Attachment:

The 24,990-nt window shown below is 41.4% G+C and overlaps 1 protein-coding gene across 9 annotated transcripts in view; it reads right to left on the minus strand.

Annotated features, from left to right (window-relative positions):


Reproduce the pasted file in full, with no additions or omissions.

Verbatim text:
The 24,990-nt window shown below is 41.4% G+C and overlaps 1 protein-coding gene across 9 annotated transcripts in view; it reads right to left on the minus strand.

Annotated features, from left to right (window-relative positions):